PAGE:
National Indian Country Clearinghouse on Sexual Assault

 

 

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Apprehension, conviction, incarceration and treatment of perpetrators of sexual violence are important Indian Country responses to sexual violence. Supervision of perpetrators after they have been released from incarceration is equally important.  It is in the tribe’s, the victim’s, the community’s, and the perpetrator’s best interests to ensure that all available tools are utilized to ensure that the perpetrator of sexual violence does not recidivate.

 

Under the Sex Offender Management tab, the reader will learn about the effectiveness of various sex offender management techniques that have been instituted by jurisdictions across the country.  Included in this section are model protocols for post-release offender supervision, information on the effectiveness of different types of sex offender registration laws, resources on sex offender recidivism, and information on sex offender residency restrictions (laws which restrict where sex offenders can live such as places close to large populations of children like churches, schools, daycares, and amusement parks). 

 

The Sex Offender Registration and Notification Act (SORNA), requires all jurisdictions to enact and follow federal sex offender registration guidelines.  The Sex Offender Registration and Notification Act (SORNA) tab discusses the minimum sex offender registration requirements that the federal government requires of all jurisdictions (including tribes that opted into administering their own sex offender registration programs).  Included in this tab is a discussion of how long sex offenders must remain registered under the Act, how often sex offenders must renew their registration, and the proper procedure that must be observed if a sex-offender moves to, goes to work in, or goes to school in a new jurisdiction.  A discussion of criminal penalties for failing to adhere to the statute’s requirements is also included.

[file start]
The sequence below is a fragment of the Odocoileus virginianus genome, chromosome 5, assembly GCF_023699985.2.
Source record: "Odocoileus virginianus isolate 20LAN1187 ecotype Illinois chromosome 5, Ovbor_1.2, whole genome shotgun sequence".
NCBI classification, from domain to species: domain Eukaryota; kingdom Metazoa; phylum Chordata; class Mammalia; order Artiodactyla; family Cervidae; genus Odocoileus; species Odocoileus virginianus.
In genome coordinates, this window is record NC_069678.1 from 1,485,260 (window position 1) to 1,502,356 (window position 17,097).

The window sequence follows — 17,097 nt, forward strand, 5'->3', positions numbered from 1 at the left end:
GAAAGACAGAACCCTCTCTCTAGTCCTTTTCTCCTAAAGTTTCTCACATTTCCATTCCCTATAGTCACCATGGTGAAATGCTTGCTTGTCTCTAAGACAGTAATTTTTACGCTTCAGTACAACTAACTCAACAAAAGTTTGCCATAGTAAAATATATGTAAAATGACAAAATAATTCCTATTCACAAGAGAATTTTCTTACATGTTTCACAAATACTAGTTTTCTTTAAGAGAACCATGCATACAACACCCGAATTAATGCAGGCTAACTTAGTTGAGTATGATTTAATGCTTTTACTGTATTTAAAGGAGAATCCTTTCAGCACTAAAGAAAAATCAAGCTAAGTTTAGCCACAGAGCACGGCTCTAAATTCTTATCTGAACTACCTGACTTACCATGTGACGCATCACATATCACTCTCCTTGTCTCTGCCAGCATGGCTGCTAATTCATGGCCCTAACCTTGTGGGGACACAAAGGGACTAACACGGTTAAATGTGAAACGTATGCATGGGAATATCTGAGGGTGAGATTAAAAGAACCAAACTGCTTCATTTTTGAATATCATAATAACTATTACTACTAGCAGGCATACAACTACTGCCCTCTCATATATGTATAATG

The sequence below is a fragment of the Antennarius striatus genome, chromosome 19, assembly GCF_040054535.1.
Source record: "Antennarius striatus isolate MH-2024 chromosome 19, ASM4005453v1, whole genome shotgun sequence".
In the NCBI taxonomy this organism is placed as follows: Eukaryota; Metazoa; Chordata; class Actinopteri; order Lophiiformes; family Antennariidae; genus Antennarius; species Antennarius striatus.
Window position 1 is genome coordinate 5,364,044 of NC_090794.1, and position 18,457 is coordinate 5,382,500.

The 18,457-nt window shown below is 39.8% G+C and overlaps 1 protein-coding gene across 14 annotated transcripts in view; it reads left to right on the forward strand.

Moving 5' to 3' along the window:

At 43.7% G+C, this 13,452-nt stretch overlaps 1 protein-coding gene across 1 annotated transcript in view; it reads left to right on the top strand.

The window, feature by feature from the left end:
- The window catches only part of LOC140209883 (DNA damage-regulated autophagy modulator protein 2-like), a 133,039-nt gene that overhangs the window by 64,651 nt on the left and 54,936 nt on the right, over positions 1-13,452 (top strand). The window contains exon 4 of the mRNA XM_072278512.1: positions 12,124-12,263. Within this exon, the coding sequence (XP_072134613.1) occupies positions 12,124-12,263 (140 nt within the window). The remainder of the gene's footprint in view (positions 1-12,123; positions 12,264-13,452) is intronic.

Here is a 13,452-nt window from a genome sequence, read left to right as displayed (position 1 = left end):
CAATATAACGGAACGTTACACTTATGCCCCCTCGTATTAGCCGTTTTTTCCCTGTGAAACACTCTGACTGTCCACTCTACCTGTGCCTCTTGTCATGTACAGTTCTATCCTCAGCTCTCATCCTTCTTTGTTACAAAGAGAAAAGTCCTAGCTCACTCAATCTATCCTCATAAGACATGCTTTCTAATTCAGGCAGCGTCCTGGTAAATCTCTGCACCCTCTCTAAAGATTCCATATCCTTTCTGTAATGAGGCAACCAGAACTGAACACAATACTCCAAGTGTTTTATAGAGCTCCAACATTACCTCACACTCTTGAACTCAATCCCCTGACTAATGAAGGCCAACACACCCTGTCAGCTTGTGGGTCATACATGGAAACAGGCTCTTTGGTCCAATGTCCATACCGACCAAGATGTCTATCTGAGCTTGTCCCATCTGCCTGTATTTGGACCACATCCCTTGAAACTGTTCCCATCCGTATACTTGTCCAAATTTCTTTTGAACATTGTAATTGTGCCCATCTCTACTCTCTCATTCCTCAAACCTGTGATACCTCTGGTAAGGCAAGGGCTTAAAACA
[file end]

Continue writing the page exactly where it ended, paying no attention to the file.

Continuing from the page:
SORNA provides the minimum requirements that states and tribes must observe in registering and managing sex offenders.  States and tribes, however, are allowed to adopt much more stringent sex offender management laws, sex offender registration laws, sex offender notification laws, and punishments for failure to adhere to the sex offender laws than SORNA requires. 


There is tremendous variation between the different types of sex offender management laws that different states have adopted. In turn, the State Sex Offender Registration Laws tab contains a compilation of all of the state laws addressing the management of sex offenders. This allows access to the full text of these laws as well as charts which outline the basic sex offender management strategies of each, individual state.


Just as States are allowed to pursue different strategies in implementing SORNA, tribes that have opted into enforcing their own sex offender registration programs pursuant to SORNA are also allowed to adopt different types of sex offender management strategies in addition to the ones required by SORNA.  The Tribal Sex Offender Registration Laws tab contains a compilation of tribal sex offender management laws, including tribal sex offender registration and notification laws.

 

National Indian Country Clearinghouse on Sexual Assault, a project by the Southwest Center for Law and Policy © 2017

This project was supported by  Grant No. 2011-TA-AX-K045 awarded by the Office on Violence Against Women. Points of view in this document are those of the author and do not necessary represent the official position of the U.S. Department of Justice. All rights reserved. | Privacy policy   Login